What are you reading? – 2 January 2020

Our fortnightly look over the shoulders of our scholar-reviewers 

January 2, 2020
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Joanna Newman, chief executive and secretary general of the Association of Commonwealth Universities, is reading Sarah Phillips Casteel’s Calypso Jews: Jewishness in the Caribbean Literary Imagination (Columbia University Press, 2016). “From the 17th century onwards, there have been continuous waves of Jewish migration to the Caribbean. Casteel’s book focuses on the writings of Caribbean authors born since the war, including Derek Walcott, Michelle Cliff, David Dabydeen, Cynthia McLeod, Jamaica Kincaid and Caryl Phillips, who have been deeply influenced by Jewish-Caribbean themes. In the first half, she explores the trauma of the expulsion of the Jews from Spain in 1492 (and their subsequent diaspora to the Caribbean). The second looks at Holocaust memory, in the light of the history I recently explored in Nearly the New World: The British West Indies and the Flight from Nazism, 1933-1945. Citing Paul Gilroy’s seminal work Black Atlantic, Casteel argues that fiction is ahead of academic studies in offering a comparative analysis of the connections between colonial racism, antisemitism and fascism.”


Kalwant Bhopal, professorial research fellow and professor of education and social justice at the University of Birmingham, is reading Malcolm Gladwell’s Outliers: The Story of Success (Penguin, 2009). “Gladwell explores how and why some people are high achievers and succeed so much in what they do compared with others. What makes these people exceptional, he asks. He considers how success is not necessarily based just on what you know or how good you are at something; rather, it’s more about where you come from and who you are. Success, he argues, is never achieved alone, it is about opportunities and being able to invest in those opportunities. He also refers constantly to the ‘10,000-hour rule’, reminding us that achieving greatness requires a huge investment of time. Engaging, entertaining and enlightening, this book will make you reassess your definition of success.”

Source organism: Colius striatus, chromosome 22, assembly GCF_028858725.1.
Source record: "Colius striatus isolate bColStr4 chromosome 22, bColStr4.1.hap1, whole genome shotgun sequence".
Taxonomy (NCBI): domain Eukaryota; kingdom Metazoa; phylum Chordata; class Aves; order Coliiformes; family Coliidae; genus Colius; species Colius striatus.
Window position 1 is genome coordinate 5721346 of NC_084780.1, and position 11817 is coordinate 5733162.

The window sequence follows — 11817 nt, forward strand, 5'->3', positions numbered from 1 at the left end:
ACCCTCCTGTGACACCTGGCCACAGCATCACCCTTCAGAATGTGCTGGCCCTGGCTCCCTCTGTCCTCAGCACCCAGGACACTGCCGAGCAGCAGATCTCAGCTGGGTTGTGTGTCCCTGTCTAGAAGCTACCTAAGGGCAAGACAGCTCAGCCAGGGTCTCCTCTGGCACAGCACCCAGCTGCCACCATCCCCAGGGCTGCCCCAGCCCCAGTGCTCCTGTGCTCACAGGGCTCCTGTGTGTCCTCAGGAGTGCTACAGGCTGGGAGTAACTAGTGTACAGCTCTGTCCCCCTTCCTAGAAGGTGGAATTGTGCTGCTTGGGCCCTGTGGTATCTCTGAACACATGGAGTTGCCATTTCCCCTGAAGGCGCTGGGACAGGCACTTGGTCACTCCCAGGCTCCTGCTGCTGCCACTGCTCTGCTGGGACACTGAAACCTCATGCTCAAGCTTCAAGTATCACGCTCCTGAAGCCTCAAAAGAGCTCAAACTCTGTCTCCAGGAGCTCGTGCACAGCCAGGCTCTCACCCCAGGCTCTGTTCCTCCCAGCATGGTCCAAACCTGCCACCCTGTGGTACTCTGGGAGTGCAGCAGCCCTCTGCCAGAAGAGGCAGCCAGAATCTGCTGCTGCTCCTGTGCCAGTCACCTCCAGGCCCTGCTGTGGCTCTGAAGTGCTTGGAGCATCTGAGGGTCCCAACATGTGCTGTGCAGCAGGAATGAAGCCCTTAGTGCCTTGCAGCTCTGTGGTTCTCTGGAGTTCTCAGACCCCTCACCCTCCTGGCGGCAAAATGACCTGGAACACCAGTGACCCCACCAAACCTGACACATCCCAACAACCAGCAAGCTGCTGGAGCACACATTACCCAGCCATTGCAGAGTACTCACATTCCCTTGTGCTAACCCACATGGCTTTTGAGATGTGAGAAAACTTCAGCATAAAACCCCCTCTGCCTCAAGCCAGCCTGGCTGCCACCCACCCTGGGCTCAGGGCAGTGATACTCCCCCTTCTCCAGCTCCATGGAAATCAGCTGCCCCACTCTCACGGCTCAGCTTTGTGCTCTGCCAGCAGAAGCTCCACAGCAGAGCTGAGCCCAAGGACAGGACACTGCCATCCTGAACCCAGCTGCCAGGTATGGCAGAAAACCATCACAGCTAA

R. C. Richardson, emeritus professor of history at the University of Winchester, is reading Geoffrey Channon’s Richard Potter: Beatrice Webb’s Father and Corporate Capitalist (Cambridge Scholars Publishing, 2019). “Biography often runs the risk of being too narrowly focused and uncritical. This one adroitly avoids both pitfalls. Potter is placed first in the contented and liberal domestic context in which he was always anchored, with his daughter Beatrice following in his wife’s footsteps as confidante and adviser. But it moves far beyond this in its assessment of Potter’s involvement in the Great Western and Canadian Grand Trunk railways and the Hudson’s Bay Company, and his links with Russia in the 1850s and 1860s. Changes in the Victorian political and business worlds are clearly drawn and leading intellectuals such as Herbert Spencer and social reformers and commentators such as Charles Booth are integral figures in the story.”

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